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The Last Weeb

Plenty of Popcorn

Step aside children, your elder cometh through. I’m speeding towards the age where I’ll be lecturing youths on how things used to be. Remember pre-2016? What an era. And box office weekends? What a time. But were these days really as good as I remember or was that just the haze of inexperience? As usual, Netflix comes charging in with the answer and has uploaded a fresh crop of 21st century gems – like The Last Samurai. Take note, young people! This is the kind of movie – painstakingly sculpted with first class cinematography, music, story, and design – that would show up at the Oscars and not win a damn thing. Why? Because 2003 had even better movies on the menu and that was the year The Return of the King founded a religion. Still, The Last Samurai deserves its legacy and I will happily explain why…

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House of Gucci ***

Jules Movie Reviews

Patrizia Reggiani (Lady Gaga) works for her fathers trucking firm, revelling in the attention of drivers as she sashays across the forecourt. Patrizia works and parties hard, skills include forging her fathers signatures on cheques to save time, which may come in useful later.

Patrizia has dreams, most of which do not include working at a nondescript trucking firm in Milan. Following a chance meeting with Maurizio Gucci (Adam Driver) a different path opens up, moving her closer to her materialistic dreams.

Over time Maurizio swallows the offered hook and goes deep enough to marry someone the Gucci family determines “unworthy” to carry their famous surname.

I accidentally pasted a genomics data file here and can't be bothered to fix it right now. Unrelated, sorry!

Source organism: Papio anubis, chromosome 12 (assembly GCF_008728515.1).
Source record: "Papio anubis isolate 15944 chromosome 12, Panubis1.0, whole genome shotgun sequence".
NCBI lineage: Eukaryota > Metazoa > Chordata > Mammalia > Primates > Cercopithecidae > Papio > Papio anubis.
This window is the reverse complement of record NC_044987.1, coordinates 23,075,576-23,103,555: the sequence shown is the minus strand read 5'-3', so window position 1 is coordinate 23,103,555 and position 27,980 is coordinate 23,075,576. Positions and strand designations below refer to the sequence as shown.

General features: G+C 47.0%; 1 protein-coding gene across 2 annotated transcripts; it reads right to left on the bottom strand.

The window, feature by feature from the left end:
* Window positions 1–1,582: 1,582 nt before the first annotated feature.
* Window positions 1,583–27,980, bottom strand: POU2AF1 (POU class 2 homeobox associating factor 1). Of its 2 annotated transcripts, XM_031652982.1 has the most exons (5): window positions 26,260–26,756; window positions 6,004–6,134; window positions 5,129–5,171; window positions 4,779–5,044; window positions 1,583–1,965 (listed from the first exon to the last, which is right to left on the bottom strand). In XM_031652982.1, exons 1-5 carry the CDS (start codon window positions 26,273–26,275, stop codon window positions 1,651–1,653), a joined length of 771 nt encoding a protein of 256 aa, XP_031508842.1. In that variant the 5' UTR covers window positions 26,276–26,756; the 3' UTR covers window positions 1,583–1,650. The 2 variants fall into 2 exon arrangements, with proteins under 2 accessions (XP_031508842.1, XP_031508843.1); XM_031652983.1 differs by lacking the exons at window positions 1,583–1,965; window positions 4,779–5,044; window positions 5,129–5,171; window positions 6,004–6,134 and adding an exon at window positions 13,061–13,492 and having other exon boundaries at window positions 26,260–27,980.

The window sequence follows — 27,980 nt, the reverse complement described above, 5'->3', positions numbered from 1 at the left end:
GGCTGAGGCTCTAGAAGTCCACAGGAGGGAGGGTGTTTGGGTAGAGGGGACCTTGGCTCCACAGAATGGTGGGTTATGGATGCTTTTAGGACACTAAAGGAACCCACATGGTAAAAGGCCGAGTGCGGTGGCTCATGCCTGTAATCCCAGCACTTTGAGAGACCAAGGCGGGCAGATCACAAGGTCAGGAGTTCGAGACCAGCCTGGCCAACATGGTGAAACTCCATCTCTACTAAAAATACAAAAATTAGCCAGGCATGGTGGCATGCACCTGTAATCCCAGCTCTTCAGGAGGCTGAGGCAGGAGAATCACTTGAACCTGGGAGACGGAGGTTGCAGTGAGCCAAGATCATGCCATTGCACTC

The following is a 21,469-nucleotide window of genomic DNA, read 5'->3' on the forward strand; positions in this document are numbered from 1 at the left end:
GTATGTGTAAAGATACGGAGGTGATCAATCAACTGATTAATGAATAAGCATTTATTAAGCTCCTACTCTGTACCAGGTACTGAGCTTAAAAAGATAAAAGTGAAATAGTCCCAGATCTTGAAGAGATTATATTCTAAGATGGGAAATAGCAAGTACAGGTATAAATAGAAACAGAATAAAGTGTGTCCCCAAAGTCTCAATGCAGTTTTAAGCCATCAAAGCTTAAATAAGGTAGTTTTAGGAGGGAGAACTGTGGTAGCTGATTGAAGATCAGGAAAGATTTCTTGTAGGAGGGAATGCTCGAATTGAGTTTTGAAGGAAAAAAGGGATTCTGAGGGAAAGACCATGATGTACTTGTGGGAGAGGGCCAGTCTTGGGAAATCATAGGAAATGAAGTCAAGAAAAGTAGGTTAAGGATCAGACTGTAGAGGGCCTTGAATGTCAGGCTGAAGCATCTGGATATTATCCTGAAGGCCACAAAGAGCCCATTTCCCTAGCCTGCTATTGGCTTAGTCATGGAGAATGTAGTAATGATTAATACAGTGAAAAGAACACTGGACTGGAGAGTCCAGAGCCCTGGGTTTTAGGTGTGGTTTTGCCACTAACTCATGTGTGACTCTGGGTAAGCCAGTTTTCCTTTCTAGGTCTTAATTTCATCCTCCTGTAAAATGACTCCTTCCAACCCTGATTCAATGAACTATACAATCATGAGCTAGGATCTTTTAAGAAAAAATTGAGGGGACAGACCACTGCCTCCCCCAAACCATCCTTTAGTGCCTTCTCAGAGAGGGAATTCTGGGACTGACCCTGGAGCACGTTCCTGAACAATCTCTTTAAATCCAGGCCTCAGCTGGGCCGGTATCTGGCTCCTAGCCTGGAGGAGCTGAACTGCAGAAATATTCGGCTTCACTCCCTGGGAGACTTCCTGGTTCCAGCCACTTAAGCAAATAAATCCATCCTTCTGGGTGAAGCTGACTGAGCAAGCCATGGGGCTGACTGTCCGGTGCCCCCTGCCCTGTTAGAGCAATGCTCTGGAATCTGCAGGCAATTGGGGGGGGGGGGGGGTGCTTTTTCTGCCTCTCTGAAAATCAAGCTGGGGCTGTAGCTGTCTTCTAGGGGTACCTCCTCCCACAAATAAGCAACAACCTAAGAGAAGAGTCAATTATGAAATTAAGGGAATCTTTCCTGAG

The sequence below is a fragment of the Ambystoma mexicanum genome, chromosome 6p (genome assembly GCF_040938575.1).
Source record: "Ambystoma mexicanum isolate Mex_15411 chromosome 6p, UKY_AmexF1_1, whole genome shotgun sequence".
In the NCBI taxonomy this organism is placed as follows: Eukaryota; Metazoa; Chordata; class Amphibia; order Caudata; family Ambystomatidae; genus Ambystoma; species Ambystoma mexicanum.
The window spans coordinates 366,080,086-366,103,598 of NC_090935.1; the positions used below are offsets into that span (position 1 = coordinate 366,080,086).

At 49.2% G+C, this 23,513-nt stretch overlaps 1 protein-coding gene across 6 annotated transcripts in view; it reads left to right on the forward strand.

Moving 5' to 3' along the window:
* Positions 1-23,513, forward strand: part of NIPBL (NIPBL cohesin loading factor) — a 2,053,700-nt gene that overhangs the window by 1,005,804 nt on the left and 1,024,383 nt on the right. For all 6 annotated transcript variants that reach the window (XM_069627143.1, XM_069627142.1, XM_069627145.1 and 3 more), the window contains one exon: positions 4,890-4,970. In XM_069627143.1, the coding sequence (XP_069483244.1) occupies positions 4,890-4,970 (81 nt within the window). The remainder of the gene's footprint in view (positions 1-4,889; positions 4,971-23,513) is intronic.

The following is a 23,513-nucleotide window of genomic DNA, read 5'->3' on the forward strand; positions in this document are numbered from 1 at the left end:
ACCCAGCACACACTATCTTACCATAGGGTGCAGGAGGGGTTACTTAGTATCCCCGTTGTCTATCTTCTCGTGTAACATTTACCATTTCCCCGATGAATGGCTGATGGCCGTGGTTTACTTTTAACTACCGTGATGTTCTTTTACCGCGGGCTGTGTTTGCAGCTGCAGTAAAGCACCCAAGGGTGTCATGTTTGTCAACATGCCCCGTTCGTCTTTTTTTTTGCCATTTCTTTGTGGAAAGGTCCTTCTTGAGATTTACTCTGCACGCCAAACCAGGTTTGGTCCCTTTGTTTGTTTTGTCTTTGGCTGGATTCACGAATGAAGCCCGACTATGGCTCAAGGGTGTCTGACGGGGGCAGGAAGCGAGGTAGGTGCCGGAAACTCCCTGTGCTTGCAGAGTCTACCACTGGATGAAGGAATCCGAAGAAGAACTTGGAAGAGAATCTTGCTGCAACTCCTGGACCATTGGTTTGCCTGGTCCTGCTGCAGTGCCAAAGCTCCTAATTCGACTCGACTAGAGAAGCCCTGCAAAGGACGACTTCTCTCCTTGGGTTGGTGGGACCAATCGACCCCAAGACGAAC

Cut off from his father Rodolfo’s (Jeremy Irons) 50% stake in the Gucci fashion empire, Patrizia encourages Maurizio to reclaim his legacy with assistance from his uncle Aldo (Al Pacino). However, Maurizio seems content washing trucks…

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4K Ultra HD Review: Scream (2022)

The Joy of Movies

By John Corrado

★★½ (out of 4)

Partway through Scream, the fifth film in the horror comedy series that somewhat confusingly adopts the same name as the 1996 original, one of the film’s new characters explains the concept of a “requel.”

It’s not a full remake or reboot, they explain, or else fans won’t be happy, but rather a legacy sequel that follows a similar formula with new characters, while having enough connections to the original film and characters to please the die hard fans. That this description perfectly fits the film itself is in keeping with the meta spirit of the franchise, which became famous for its self-referential side.

The first in the series not to be directed by Wes Craven, with the directing team of Matt Bettinelli-Olpin and Tyler Gillett (Ready or Not) taking over for the late horror master, this Scream likewise copies a…